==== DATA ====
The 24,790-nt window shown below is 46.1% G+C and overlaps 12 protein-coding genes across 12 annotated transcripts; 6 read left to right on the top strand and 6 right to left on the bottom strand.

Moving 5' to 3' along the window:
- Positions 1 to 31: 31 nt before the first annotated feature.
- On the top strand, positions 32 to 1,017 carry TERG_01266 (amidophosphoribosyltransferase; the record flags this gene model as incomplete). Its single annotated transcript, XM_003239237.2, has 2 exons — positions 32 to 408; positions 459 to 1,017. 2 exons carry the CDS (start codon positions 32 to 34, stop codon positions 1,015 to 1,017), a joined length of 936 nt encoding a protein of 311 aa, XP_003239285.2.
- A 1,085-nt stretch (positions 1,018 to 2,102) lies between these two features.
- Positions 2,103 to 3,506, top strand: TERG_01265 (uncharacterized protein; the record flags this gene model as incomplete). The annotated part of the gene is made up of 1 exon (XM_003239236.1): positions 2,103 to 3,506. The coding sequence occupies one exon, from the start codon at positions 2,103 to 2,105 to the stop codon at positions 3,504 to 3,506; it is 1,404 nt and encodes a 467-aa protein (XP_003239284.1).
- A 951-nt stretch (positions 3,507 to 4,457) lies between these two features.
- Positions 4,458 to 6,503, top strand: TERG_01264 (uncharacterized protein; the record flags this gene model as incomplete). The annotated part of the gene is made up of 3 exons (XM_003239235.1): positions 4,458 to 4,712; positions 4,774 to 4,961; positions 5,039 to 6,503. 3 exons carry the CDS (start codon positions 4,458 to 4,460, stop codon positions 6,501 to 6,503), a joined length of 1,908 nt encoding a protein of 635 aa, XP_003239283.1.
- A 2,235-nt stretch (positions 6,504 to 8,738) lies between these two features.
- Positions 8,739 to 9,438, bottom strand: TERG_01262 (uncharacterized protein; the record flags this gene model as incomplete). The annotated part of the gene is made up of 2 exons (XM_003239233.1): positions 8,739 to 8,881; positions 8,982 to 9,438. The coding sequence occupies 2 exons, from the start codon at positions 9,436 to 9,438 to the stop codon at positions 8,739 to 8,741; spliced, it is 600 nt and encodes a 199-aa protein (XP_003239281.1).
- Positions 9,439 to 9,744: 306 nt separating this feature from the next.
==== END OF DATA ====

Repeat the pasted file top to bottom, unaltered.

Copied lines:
The 24,790-nt window shown below is 46.1% G+C and overlaps 12 protein-coding genes across 12 annotated transcripts; 6 read left to right on the top strand and 6 right to left on the bottom strand.

Moving 5' to 3' along the window:
- Positions 1 to 31: 31 nt before the first annotated feature.
- On the top strand, positions 32 to 1,017 carry TERG_01266 (amidophosphoribosyltransferase; the record flags this gene model as incomplete). Its single annotated transcript, XM_003239237.2, has 2 exons — positions 32 to 408; positions 459 to 1,017. 2 exons carry the CDS (start codon positions 32 to 34, stop codon positions 1,015 to 1,017), a joined length of 936 nt encoding a protein of 311 aa, XP_003239285.2.
- A 1,085-nt stretch (positions 1,018 to 2,102) lies between these two features.
- Positions 2,103 to 3,506, top strand: TERG_01265 (uncharacterized protein; the record flags this gene model as incomplete). The annotated part of the gene is made up of 1 exon (XM_003239236.1): positions 2,103 to 3,506. The coding sequence occupies one exon, from the start codon at positions 2,103 to 2,105 to the stop codon at positions 3,504 to 3,506; it is 1,404 nt and encodes a 467-aa protein (XP_003239284.1).
- A 951-nt stretch (positions 3,507 to 4,457) lies between these two features.
- Positions 4,458 to 6,503, top strand: TERG_01264 (uncharacterized protein; the record flags this gene model as incomplete). The annotated part of the gene is made up of 3 exons (XM_003239235.1): positions 4,458 to 4,712; positions 4,774 to 4,961; positions 5,039 to 6,503. 3 exons carry the CDS (start codon positions 4,458 to 4,460, stop codon positions 6,501 to 6,503), a joined length of 1,908 nt encoding a protein of 635 aa, XP_003239283.1.
- A 2,235-nt stretch (positions 6,504 to 8,738) lies between these two features.
- Positions 8,739 to 9,438, bottom strand: TERG_01262 (uncharacterized protein; the record flags this gene model as incomplete). The annotated part of the gene is made up of 2 exons (XM_003239233.1): positions 8,739 to 8,881; positions 8,982 to 9,438. The coding sequence occupies 2 exons, from the start codon at positions 9,436 to 9,438 to the stop codon at positions 8,739 to 8,741; spliced, it is 600 nt and encodes a 199-aa protein (XP_003239281.1).
- Positions 9,439 to 9,744: 306 nt separating this feature from the next.